Oxyrhynchus Fish Votive



Oxyrhynchus Fish Votive


722-332 BC


Late Period


Bronze, lapis lazuli, glass
4 x 4 13/16 in. (10.2 x 12.2 cm)

Object Number



This small statue group depicts a man kneeling before the larger figure of a fish. Resting atop a shrine inlaid with lapis lazuli and red glass, the fish wears a crown of cow horns and the sun disk. The distinctive appearance of the fish easily identifies it as the oxyrhynchus, a common African variety whose name means "pointed nose."

The oxyrhynchus is closely associated with the god Osiris, playing an integral role in the events leading up to the resurrection of the god. In the most complete account of the Osiris myth, recorded by the Greek Historian Plutarch in the first to second centuries AD, Osiris was dismembered by his vengeful brother, Seth. After Seth scattered the body parts throughout Egypt, Osiris's phallus was eaten by the oxyrhychus. Despite its participation in the downfall of Osiris, the fish was considered sacred. The Roman author Aelian, writing in the second to third centuries AD, attested that fisherman took great pains to remove the oxyrhynchus from their nets, though tomb representations do show the fish being caught for food.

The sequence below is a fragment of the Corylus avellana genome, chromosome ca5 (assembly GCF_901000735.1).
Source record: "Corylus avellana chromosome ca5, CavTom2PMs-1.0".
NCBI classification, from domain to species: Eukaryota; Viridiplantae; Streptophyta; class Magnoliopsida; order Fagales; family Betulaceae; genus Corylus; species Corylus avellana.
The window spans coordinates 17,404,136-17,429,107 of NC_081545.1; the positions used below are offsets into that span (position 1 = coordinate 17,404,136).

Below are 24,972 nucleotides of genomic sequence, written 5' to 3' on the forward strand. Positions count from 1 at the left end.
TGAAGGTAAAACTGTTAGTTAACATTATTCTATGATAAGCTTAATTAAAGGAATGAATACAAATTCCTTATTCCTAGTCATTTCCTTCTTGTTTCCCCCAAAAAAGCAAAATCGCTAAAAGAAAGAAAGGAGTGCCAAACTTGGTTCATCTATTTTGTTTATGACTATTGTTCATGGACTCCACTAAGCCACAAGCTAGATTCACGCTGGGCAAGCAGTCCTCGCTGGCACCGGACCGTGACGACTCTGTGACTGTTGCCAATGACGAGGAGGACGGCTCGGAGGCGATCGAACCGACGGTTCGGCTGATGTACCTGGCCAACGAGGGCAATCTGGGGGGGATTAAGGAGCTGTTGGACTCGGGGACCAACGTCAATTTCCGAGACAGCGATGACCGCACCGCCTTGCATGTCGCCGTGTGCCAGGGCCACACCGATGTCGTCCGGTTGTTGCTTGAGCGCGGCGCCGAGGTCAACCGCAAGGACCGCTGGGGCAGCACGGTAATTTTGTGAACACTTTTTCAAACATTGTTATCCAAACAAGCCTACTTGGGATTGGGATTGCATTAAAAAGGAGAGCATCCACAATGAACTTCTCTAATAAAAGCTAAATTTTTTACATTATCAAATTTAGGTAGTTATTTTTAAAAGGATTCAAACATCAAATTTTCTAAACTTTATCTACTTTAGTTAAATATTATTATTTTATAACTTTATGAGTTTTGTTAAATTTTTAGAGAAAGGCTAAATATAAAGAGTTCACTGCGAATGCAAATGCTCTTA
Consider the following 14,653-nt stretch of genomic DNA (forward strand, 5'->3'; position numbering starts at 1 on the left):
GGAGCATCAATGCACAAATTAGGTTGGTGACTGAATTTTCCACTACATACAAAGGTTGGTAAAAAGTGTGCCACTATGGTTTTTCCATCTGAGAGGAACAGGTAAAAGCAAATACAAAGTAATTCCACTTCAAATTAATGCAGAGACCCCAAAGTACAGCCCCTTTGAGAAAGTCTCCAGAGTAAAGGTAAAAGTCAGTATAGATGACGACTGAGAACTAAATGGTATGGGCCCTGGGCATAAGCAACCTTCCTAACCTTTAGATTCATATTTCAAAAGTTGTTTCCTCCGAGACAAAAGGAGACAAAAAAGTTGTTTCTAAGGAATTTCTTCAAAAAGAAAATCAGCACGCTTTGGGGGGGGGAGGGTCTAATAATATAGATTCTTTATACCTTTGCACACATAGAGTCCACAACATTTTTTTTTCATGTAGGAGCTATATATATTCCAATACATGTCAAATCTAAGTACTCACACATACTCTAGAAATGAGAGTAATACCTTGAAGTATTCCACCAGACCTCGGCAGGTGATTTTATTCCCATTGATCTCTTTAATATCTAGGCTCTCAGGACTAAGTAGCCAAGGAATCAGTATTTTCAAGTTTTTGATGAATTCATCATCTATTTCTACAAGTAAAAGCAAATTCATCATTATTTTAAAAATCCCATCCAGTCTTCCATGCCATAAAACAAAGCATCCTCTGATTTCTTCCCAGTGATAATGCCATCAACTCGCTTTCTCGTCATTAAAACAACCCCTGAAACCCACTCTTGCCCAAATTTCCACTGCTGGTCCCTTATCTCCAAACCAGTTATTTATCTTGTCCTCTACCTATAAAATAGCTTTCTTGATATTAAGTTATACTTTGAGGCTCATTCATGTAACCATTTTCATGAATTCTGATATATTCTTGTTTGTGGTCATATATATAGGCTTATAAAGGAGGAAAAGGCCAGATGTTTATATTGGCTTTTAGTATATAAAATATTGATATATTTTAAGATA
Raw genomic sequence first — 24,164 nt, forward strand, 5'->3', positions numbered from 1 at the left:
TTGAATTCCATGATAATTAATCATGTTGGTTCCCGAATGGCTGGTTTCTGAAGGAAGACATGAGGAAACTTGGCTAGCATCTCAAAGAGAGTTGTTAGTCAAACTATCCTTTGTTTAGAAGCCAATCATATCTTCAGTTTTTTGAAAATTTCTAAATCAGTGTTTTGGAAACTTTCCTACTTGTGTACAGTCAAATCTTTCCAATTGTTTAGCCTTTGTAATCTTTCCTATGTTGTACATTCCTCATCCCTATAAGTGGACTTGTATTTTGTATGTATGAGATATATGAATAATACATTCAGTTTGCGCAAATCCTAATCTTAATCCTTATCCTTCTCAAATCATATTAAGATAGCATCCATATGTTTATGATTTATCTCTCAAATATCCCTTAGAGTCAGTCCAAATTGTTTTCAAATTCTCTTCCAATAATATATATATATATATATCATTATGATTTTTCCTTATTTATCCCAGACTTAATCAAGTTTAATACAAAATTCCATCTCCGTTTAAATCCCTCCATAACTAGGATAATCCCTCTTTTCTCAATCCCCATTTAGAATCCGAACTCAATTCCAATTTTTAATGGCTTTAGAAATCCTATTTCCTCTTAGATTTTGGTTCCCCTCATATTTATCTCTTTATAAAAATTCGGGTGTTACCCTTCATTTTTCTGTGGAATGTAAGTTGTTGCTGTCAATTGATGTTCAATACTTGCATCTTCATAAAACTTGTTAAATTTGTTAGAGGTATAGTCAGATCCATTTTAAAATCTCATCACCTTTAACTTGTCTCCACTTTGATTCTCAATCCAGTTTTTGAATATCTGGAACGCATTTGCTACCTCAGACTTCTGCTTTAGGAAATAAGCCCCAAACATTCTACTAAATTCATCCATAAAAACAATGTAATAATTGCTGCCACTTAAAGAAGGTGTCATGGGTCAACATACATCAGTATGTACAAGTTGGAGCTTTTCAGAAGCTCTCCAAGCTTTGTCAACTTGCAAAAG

The oxyrhynchus was also associated with the goddess Hathor and was frequently portrayed wearing her characteristic crown, as in this instance. During the Late period, there was a proliferation of small bronze images of deities presented as votive offerings in temples. The image often included a representation of the donor, as here, as additional proof of devotion. This fish was particularly sacred in the town of the same name, Oxyrhynchus (modern el-Behnasa), as well as at el-Omari, the site of a necropolis for mummified fish. It is possible that this figure was dedicated at such a cult center.

Credit Line

Gift of the Connoisseurs


Selected Acquisitions: Asia to America, Emory University Museum of Art and Archaeology, May 8 - August 8, 1987|
Across the Millennia: Antiques from the Emory University Museum of Art and Archaeology, Southern Bell Center, January 6 - February 29, 1988|
MCCM Permanent Collection Gallery, 2001 - Present
Michael C. Carlos Museum Handbook (Atlanta: Michael C. Carlos Museum, 1996), 22.|
Peter Lacovara and Betsy Teasley Trope, The Realm of Osiris (Atlanta: Michael C. Carlos Museum, 2001), 16.|
Nicole K. Leong and Danielle Sass, "A Bronze Oxyrhynchus Fish in the Museum of Ancient Cultures, Macquarie University," The Bulletin of the Australian Centre for Egyptology 25 (2014): 76, figure 5.


© Michael C. Carlos Museum, Emory University. Photo by Peter Harholdt.
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On View



“Oxyrhynchus Fish Votive,” Michael C. Carlos Museum Collections Online, accessed January 16, 2019, http://carlos.digitalscholarship.emory.edu/items/show/8043.

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